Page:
“It was fantastic to travel with the team; you get to know your teammates on a different level when you’re on the road and when you’re playing different types of opponents, it is always a benefit.”
Australia drew Denmark, China, and the reigning champions, the USA – all powerhouses of the game ranked in the top five.
“It was a fairly challenging tournament, and it was very much, to throw in a cliché, a learning curve as to what you might do next”, Sermanni admitted.
The opening game against Denmark couldn’t have gone any worse for Australia. Sonia Gegenhuber was sent off in the first half and the team ultimately conceded five. Forman, one of three Aussies playing abroad at the time, was particularly familiar with Australia’s opponents.
“I knew all the players on the Danish team as I played for Fortuna Hjørring in Denmark at that time. The 5-0 defeat was a devastating start to the tournament.”
Forman’s affinity with Denmark began in 1992 when she first signed for Fortuna and continues to this day. She lives in Denmark and is still involved in football through the Dana Cup, an enormous international youth tournament.
Australia’s next two matches saw another two losses but improved performances and first World Cup goals. Angela Iannotta and Sunni Hughes etched their names into the history books with their goals against China.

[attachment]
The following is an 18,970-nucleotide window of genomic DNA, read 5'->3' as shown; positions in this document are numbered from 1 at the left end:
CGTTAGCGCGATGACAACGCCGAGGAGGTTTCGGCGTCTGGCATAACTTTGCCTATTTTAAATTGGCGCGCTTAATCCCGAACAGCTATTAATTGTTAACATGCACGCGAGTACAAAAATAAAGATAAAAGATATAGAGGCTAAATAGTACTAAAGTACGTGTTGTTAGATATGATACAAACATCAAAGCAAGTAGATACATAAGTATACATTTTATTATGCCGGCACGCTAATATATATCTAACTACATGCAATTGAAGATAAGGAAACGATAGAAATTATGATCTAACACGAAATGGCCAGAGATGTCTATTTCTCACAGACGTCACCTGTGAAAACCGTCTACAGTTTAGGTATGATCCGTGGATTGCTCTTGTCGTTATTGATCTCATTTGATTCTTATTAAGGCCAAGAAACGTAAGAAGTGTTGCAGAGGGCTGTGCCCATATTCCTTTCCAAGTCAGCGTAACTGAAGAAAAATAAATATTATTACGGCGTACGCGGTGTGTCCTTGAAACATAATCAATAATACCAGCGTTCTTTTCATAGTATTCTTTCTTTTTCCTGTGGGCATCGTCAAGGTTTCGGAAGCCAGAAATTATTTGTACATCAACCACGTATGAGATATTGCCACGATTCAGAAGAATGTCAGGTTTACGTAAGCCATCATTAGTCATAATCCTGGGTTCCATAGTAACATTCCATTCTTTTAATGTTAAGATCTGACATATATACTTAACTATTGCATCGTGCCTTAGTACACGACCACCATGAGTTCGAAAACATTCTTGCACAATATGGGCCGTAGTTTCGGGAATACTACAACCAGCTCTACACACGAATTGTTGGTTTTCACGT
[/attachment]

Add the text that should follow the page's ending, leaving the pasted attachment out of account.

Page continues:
“We ended up losing 4-2 to China, but at one stage with about 10 minutes to go it was 3-2. We were in with a slight chance”, Sermanni said.
Lisa Casagrande then scored against the USA. Her goal put Australia into the lead with around 20 minutes to play. The US went on to score four goals, including two in injury time.
“I mainly remember Casa’s goal because when she scored, she tried to turn the shirt around so that ‘Casagrande’ was showing on the front. But she got herself in a muddle so that stands out in my head probably a little bit more than the goal”, Sermanni remembered fondly.
Despite the disappointing results, there were positives.
“It was a good experience to play against the likes of Sun Wen and Mia Hamm and all of the other top-class players at that time. The only way to measure your own ability is to play against the best in the world. We learned that we needed to work harder and make improvements”, Forman said.
For Sermanni, the tournament was a reflection of where Australia was compared with the stronger nations they faced.
The 1995 tournament was by no means the Matildas’ most successful campaign. But it is an important part of the team’s history and in the continuing story of women’s football in Australia, which Forman summed up best.
“We experienced what we did in our time and in our moment and I seriously would not change that for a day. I believe the timing is perfect for Australian football here and now to host the FIFA World Cup in 2023, the stage is set and the hard work actually starts now.”